In the Dominican medical system, recently graduated doctors are sent to primary care clinics in the countryside to conduct a year of mandatory service to the country. In these contexts, these inexperienced physicians are often the only healthcare provider in the region, and staff clinics that lack most medicines, advanced equipment, and sometimes even electricity. None of these clinics had Internet connectivity, and these young physicians often could not afford a data plan to access the Internet, so relied on their medical school textbooks. As one physician interviewed said, upon beginning the service, all of a sudden, "you're the gynecologist, the pediatrician, everything!" These young doctors reported wishing they had more resources to help with differential diagnoses and dosages of medications – especially as they dealt with both adults and children. In these rural contexts, young doctors were excited about the potential of offline Internet to help them access more comprehensive resources than the textbooks they'd been able to carry with them. One doctor reported seeing a case of diphtheria—a disease she'd never been taught about in medical school – in which an open-source resource like Wikipedia's Medical Encyclopedia could be a godsend.
Even in urban contexts, the research team found that experienced physicians in large city hospitals would benefit from offline Internet. Major hospitals, just like rural clinics, lack Internet connectivity, and one visited by the team in San Pedro de Macoris had a library comprised of a single bookcase filled with outdated medical textbooks. Experienced physicians reported that the Internet-in-a-box device that contained frequently-updated information about treatment protocols for more complicated presentations—such as HIV – would help specialists keep current with gold standard treatments. Another physician successfully used the device in a classroom setting, asking her medical students to connect to the device through their smartphones, and research and report on symptoms of head trauma, something that would not have been possible previously, with no connectivity.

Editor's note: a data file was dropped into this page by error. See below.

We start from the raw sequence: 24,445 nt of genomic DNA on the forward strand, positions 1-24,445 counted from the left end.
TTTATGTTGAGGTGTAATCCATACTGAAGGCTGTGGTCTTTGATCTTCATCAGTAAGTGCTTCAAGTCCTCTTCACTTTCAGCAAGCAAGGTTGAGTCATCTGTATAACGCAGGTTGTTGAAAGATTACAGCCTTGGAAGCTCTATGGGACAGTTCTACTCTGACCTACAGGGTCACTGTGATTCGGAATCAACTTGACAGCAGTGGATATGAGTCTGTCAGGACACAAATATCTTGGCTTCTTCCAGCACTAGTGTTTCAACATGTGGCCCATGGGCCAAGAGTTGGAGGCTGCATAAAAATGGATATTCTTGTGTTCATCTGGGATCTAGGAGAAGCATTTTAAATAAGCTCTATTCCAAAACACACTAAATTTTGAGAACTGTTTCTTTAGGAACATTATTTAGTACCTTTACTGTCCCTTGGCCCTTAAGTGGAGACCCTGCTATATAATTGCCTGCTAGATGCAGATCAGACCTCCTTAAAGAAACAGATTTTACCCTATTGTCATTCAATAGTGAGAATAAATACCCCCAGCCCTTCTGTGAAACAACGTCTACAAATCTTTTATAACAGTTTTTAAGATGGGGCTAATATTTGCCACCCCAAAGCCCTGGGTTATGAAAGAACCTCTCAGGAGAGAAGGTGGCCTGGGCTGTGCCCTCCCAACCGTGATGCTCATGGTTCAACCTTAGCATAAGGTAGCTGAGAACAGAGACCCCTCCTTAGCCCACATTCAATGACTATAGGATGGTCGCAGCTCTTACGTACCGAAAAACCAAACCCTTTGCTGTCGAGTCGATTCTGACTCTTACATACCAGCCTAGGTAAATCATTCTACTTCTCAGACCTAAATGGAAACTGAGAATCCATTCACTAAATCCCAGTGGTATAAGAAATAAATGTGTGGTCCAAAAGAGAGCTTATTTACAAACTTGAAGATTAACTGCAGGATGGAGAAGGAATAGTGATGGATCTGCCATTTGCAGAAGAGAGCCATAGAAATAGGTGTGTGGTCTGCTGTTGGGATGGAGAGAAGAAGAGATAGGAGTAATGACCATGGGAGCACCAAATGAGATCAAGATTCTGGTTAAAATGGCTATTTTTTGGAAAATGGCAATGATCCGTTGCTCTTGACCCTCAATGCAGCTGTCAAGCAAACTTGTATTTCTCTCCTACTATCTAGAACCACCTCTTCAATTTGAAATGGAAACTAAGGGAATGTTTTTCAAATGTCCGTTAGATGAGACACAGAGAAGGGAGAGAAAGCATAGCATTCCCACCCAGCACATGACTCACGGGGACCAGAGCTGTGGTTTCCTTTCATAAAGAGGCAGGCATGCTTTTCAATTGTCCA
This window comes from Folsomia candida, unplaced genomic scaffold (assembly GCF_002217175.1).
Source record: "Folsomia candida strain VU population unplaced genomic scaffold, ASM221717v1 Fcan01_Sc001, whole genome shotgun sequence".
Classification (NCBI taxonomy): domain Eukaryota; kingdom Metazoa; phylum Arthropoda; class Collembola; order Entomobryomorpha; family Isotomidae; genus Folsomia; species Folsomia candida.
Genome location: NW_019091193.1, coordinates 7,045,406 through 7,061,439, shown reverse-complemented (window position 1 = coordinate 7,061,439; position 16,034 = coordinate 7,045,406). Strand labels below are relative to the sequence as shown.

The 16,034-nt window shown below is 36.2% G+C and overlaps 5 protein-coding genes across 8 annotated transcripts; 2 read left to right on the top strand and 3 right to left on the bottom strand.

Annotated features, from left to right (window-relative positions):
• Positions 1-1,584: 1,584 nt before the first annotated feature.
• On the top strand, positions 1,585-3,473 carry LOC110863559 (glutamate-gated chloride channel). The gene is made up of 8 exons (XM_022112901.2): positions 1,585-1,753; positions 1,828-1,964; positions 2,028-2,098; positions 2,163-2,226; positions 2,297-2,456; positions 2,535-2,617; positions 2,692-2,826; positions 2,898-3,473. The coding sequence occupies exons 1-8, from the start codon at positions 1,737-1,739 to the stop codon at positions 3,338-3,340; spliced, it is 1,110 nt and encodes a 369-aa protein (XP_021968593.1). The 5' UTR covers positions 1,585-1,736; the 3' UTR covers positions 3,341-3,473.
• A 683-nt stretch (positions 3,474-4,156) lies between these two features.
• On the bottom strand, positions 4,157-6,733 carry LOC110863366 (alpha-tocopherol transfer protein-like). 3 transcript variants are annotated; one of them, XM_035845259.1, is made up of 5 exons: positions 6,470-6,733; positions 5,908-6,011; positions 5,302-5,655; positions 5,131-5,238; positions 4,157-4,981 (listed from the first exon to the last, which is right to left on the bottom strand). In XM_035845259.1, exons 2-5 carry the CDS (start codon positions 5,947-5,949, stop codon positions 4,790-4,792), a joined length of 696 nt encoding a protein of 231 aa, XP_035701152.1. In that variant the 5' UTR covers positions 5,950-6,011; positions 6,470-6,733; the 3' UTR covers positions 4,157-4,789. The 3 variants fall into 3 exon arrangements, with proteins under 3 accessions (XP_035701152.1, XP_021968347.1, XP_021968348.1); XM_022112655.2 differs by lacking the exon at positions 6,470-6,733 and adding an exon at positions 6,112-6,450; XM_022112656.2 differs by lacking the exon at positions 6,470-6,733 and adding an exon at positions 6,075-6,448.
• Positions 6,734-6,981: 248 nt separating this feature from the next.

Finally, a challenge encountered in both rural and urban settings was the preponderance of monolingual Haitian patients. The Dominican Republic's 10 million population is about 10 percent Haitian immigrants – both official and undocumented – who are largely segregated from Dominican society. In the clinics and hospitals where the research was conducted, physicians reported that between 10-80 percent of their patients were Haitian (a particularly high number of Haitian patients were seen in the Monte Cristi region in the northwest, near the Haitian border). However, only one of the physicians interviewed spoke even rudimentary Creole, and the rest of the doctors relied on informal translation from patients' family members. The Internet-in-a-box device that was piloted included a Creole-Spanish dictionary, which the clinicians said would totally change the way they interacted with Haitian patients. The partnership of the Wikimedia Foundation and its team of volunteer editors and content creators opens up the possibility of creating more robust resources, including video content, to facilitate communication across these languages.
This research project found that enthusiasm for the Internet-in-a-box device was universal across provider ages and working contexts. Following this support, and interest from the Ministry of Health and the Universidad Iberoamericana (the preeminent medical school in the country), the team will continue the project in summer 2017, placing devices in rural clinics and monitoring and troubleshooting their usage.
The MPA-DP team believes, however, that the device could have potential far beyond the Dominican Republic and the healthcare sector. As many places around the world continue to be (and are likely to remain for some time) unconnected, the Internet-in-a-box hardware will only become cheaper and more powerful, and the only limit on its contents are what is open-source and available. Thus, the continued partnership of Wikipedia and other open-source content providers is crucial to ensure the material on the device is relevant and up-to-date. In future years, the team hopes to see the device used for other applications, from education to agriculture, and in other countries that face similar challenges to the Dominican Republic: from Cuba and its lack of broadband connectivity, to Peru and its indigenous, Quechua-speaking population. We hope that this research has laid the groundwork for further ICT4D research at SIPA, and partnerships with other organizations that bring Internet to the unconnected.